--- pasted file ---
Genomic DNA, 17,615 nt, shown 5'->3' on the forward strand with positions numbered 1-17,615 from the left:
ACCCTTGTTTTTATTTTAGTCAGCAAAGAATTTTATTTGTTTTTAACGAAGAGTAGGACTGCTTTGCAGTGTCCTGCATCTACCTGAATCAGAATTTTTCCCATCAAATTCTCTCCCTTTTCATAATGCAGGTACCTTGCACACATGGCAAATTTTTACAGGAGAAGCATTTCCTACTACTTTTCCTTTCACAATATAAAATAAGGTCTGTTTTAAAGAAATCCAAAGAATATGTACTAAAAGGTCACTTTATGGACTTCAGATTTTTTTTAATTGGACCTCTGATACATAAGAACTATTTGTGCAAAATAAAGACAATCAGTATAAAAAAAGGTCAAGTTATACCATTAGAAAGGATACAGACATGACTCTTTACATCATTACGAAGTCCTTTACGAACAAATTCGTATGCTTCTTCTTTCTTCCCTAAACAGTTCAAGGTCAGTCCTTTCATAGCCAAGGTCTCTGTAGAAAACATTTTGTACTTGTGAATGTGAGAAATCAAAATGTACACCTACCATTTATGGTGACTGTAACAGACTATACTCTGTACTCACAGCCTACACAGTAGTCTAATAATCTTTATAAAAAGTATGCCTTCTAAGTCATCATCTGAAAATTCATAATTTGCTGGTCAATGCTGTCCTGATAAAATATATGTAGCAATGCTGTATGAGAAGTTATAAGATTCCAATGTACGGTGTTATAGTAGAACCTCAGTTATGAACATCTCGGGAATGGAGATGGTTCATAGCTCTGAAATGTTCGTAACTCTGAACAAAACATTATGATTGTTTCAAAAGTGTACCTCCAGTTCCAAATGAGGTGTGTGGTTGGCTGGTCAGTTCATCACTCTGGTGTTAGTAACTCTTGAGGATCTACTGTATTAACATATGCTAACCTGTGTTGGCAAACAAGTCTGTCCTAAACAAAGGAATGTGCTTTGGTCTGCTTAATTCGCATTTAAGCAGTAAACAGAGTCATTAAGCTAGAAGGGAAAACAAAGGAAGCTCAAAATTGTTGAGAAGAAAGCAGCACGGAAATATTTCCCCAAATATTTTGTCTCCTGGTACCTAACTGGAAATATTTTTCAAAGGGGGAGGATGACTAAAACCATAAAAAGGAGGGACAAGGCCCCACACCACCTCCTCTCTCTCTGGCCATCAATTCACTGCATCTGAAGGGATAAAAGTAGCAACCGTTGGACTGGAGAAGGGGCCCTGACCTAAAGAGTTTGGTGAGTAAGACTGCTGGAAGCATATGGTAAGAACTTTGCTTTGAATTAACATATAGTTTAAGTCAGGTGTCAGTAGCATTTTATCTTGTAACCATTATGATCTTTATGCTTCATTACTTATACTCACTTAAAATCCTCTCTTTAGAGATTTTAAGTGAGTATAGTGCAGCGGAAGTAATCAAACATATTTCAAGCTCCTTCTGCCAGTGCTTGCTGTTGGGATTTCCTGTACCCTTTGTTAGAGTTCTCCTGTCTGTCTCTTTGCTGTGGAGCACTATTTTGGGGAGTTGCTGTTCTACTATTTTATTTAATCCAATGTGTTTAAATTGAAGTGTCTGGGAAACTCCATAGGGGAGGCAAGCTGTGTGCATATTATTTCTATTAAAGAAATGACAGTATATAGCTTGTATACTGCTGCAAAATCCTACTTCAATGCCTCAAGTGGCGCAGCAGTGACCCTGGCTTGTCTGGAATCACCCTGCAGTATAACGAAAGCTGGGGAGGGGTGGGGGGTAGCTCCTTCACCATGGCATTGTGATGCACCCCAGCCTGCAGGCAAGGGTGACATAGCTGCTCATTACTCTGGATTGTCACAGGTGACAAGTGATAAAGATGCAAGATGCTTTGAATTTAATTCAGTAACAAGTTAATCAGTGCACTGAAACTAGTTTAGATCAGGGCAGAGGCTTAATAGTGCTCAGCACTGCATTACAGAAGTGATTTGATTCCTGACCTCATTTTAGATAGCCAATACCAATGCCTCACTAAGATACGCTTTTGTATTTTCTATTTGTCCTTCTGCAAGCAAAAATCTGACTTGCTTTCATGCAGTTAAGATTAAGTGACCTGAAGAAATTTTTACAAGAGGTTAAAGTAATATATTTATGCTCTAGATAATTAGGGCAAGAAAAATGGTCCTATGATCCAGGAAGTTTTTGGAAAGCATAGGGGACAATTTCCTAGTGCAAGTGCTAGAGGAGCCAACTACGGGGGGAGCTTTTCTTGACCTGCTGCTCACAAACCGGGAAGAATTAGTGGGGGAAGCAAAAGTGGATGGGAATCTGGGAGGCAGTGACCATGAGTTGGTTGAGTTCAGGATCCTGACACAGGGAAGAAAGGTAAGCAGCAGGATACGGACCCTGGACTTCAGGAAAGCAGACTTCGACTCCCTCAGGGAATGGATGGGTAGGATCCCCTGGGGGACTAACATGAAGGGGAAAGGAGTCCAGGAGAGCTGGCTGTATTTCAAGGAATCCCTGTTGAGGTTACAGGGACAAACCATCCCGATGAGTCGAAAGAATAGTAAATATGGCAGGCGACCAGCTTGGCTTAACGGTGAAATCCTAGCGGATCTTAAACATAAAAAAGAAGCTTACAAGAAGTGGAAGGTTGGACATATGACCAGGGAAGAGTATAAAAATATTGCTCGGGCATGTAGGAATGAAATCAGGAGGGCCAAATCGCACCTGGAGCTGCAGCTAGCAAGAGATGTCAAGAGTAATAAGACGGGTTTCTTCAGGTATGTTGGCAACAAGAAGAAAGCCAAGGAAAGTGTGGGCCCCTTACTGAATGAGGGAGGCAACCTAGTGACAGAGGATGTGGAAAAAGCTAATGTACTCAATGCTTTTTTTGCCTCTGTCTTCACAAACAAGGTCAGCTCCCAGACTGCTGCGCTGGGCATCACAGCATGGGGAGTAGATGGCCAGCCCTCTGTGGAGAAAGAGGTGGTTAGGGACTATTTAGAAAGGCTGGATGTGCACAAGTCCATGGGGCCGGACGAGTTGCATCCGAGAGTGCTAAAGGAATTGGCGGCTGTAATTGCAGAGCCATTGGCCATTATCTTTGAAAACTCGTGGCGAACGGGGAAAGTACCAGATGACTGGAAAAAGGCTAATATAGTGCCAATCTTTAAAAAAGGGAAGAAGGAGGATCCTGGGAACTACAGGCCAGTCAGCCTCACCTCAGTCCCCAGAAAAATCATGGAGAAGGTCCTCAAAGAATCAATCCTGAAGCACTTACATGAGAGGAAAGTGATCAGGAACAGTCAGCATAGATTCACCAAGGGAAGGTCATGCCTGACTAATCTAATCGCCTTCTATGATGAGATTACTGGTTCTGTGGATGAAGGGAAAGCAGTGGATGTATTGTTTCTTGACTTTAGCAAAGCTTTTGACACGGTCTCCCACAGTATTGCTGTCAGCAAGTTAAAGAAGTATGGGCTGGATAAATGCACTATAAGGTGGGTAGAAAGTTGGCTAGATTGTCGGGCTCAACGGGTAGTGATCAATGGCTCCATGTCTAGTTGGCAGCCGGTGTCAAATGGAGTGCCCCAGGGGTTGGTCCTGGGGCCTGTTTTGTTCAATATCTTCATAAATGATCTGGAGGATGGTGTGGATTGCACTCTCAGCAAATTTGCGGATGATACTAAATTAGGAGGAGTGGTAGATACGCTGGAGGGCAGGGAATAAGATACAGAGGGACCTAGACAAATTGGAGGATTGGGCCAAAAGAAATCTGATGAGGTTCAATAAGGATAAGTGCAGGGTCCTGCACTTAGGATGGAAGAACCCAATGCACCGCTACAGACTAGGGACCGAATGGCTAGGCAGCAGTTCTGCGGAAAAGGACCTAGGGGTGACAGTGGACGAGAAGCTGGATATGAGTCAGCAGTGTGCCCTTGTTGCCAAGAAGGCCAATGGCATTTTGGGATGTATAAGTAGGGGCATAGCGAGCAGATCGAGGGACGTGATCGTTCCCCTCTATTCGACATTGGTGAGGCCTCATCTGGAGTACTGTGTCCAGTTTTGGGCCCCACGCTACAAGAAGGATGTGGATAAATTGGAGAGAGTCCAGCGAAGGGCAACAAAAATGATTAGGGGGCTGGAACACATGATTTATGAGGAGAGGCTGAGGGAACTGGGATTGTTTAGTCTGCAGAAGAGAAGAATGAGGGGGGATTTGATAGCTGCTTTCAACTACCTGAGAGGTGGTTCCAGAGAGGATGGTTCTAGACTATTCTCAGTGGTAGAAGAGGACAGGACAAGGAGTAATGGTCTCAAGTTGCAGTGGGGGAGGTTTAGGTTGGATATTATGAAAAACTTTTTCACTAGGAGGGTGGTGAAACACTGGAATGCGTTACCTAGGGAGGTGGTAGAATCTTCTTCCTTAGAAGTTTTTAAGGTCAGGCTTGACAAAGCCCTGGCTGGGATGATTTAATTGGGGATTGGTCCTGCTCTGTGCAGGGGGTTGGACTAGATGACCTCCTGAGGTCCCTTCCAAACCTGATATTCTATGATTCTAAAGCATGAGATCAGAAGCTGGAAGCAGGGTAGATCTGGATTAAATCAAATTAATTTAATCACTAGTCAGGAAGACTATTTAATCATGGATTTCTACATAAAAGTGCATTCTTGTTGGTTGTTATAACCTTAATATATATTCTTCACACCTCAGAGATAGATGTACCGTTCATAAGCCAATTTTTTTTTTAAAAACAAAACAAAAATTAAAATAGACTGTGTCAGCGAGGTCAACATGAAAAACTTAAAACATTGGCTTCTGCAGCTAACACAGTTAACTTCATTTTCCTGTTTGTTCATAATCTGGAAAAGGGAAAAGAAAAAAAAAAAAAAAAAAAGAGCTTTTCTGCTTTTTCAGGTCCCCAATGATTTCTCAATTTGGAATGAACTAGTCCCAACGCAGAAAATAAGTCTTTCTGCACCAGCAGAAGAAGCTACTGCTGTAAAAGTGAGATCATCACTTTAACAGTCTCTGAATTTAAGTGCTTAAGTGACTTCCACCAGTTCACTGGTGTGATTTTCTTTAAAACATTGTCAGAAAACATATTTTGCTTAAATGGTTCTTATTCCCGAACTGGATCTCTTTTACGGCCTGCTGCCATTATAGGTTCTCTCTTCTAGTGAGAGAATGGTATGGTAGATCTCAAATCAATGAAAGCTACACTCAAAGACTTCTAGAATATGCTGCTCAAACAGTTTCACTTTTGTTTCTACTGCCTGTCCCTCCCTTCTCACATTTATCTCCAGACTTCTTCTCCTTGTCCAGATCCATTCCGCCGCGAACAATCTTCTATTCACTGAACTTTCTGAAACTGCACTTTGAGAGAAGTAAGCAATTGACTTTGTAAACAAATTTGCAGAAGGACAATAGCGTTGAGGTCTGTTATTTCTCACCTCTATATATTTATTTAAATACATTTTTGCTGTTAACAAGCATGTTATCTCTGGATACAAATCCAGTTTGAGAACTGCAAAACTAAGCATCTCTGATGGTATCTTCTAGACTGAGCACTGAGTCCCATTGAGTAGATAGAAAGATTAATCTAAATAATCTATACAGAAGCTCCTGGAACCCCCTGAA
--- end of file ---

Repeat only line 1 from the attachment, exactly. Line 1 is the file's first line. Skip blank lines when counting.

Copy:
Genomic DNA, 17,615 nt, shown 5'->3' on the forward strand with positions numbered 1-17,615 from the left: